Huckleberry Finn: Morality vs Society
Morality is what sets humans apart from the animal kingdom. We act on our beliefs, instead of our instincts, which perhaps makes us the flawed species. As humans, we all develop our own set of morals of which we use to make decisions in our day to day life. We use this moral compass to differentiate between right and wrong, but what we see as the right thing to do is not necessarily our own opinion, but societies. Adventures of Huckleberry finn by Mark Twain demonstrates that morality and society are one and the same. Huck has the opinions and morals of society constantly thrown in his face, and instead of giving into those values, he creates his own. Huck was raised without a mother, who provides an essential role in determining a child's morals and beliefs. Huck’s motherless upbringing allowed him to develop morals of his own based on experience, not on hand-me-down morality. Adventures of Huckleberry Finn also shows us how stereotypes created by society influence the way we act towards others. Religion is definitely the largest component to determining one's morality. Religion literally lays out societies laws and values, and how can one argue with something when they believe their afterlife depends on it. These were not only issues that came up in our past, but in our present and most definitely our future. Adventures of Huckleberry Finn will always be relevant to society as long as humans walk the earth. By nature, humans desire to fit in with society and fear rejection. Huck teaches us that society isn't always right, it is our individual opinions that should determine our actions, not what the general population believes. If there weren't people to voice their opinions about the treatment of african americans, then we would still have slave to this very day. Also, if these lessons are not continually taught to future generations, history may one day repeat itself.
Morals tend to get passed down from generation to generation. You raise your kids the way you parents did you, and their parent did for them. You teach them what you think is right and what you think is wrong, and that becomes their morals, “The Widow Douglas she took me for her son, and allowed she would sivilize me” (Twain 3). Translation, “The Widow Douglas she took me for her son so she could brainwash me into believing her own set of morals.” The Widow took Huck into her home, not out of the goodness of her heart necessarily, but out of the desire to mold him into one of societies little clones. The moral compass we create in our own head is easily molded by outside influence, for Humans seem to have this compelling desire to fit in with the rest of the population. Huck grew up without a mother so he was essentially a “blank slate” that was able to develop his morals based on his own personal experiences, not those forced upon him, “Huck Finn, a motherless, isolated child who has neither well-developed cognitive skills nor solid perceptions of social reality, does in fact develop morally” (Altschuler 32). Hucks isolation from society, many would assume, would make Huck a rather immoral and almost barbarian like individual, but instead Huck is found to be more ethical than most of society at that time. Huck's moral compass is relatively non judgmental. Despite his pre-programmed definition of a black person, he still be-friends Jim and goes well out of his way to help free him, risking his own life for a man that is just considered property. Huck, even when he thinks that he is making the wrong decision (though it would actually be considered a selfless and caring path), follows to the beat of his own ethical drum as opposed to that of societies. Huck exhibits what John Locke would consider genuine human nature. Huck is naturally selfless and caring for others, sometimes that faith in people gets him stuck with the wrong crowd (such as the King and Duke). The fact that Huck grew up isolated from society seems...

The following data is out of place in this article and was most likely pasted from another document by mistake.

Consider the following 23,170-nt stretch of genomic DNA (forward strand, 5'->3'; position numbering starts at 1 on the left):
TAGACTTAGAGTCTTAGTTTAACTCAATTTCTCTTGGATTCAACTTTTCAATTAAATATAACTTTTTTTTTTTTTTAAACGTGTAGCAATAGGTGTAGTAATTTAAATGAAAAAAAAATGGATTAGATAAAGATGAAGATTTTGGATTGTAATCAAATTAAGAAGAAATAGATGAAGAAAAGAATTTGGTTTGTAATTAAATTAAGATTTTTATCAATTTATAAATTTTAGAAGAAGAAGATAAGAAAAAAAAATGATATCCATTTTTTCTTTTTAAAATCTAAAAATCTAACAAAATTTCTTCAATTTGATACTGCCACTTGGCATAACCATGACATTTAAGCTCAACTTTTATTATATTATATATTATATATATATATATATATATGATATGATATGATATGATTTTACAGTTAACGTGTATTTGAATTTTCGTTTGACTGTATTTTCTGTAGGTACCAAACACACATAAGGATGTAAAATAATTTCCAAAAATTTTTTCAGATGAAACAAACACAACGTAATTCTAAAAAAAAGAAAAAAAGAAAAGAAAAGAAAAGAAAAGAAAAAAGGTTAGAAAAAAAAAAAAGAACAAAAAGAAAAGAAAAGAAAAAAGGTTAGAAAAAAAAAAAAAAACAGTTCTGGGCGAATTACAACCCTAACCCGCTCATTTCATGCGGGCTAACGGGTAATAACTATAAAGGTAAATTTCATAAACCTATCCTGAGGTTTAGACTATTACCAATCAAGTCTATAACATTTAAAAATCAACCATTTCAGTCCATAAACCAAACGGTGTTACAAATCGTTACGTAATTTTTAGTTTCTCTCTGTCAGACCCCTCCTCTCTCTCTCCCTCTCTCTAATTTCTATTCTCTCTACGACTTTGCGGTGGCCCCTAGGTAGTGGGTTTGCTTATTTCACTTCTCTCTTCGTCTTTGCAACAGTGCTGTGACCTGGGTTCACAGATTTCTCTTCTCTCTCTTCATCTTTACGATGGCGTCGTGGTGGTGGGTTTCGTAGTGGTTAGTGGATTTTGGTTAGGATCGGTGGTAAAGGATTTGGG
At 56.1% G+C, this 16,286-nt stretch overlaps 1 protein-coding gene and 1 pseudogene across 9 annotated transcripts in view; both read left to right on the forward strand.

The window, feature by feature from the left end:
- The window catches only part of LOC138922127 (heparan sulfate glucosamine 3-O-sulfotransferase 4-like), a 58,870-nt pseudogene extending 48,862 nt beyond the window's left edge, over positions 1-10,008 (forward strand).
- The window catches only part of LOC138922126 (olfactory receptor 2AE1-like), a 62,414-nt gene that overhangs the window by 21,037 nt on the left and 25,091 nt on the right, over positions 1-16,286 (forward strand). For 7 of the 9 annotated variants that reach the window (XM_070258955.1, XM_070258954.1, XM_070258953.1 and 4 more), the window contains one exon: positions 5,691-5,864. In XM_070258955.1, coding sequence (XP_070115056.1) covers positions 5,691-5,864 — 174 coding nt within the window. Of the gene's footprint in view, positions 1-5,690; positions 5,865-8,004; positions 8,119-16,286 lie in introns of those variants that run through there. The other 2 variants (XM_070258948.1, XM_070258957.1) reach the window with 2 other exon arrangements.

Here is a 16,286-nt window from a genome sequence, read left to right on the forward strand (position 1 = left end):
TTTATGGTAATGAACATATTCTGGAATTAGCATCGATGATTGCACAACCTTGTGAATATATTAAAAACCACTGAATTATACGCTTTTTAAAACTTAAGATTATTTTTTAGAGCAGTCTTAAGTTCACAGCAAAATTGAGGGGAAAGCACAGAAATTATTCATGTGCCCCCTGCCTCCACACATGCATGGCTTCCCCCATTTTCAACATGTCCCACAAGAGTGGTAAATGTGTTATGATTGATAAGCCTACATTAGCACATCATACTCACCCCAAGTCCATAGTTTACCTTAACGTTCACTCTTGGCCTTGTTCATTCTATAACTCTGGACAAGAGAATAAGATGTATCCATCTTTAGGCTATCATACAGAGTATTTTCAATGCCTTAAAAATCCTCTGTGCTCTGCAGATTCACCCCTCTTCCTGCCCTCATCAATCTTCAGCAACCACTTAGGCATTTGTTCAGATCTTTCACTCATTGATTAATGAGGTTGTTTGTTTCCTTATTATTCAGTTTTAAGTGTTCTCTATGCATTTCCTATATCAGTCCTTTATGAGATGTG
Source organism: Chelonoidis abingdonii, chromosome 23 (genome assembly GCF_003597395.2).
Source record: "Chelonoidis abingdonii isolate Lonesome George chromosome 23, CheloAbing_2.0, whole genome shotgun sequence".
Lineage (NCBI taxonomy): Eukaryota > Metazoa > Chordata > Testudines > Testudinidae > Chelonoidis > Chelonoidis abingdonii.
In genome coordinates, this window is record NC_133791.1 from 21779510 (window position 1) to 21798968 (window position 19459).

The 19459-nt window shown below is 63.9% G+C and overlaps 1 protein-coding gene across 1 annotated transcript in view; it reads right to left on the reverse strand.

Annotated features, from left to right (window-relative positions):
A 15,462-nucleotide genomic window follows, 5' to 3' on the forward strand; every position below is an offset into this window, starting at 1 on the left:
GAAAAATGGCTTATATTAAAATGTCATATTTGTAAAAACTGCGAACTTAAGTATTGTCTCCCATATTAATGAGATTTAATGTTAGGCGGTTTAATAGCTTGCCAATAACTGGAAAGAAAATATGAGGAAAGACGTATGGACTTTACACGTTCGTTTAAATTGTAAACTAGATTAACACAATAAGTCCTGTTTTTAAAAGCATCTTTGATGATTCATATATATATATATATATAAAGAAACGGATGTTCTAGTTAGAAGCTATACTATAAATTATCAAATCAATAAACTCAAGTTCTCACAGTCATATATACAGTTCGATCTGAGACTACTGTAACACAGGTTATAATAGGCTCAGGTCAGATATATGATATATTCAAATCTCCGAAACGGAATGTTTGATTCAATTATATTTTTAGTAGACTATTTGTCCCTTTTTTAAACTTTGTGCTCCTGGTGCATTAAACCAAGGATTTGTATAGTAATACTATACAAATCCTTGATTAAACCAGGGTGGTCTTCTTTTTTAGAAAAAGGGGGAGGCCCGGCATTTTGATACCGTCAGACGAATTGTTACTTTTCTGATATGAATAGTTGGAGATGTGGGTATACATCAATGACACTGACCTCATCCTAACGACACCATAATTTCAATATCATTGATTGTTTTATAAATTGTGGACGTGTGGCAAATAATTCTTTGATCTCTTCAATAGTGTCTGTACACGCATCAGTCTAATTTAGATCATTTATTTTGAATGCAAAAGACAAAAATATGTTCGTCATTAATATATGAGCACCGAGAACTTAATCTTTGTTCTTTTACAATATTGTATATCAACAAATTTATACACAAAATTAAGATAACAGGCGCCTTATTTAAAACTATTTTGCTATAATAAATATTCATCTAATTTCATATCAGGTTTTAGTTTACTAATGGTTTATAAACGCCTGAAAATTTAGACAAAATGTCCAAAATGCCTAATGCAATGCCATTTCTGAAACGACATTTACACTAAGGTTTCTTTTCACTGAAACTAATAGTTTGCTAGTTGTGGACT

Cited: American Literary Realism, 1870-1910 , Vol. 22, No. 1 (Fall, 1989), pp. 31-42
Published by: University of Illinois Press
Nineteenth-Century Fiction , Vol. 40, No. 4 (Mar., 1986), pp. 412-437
Published by: University of California Press
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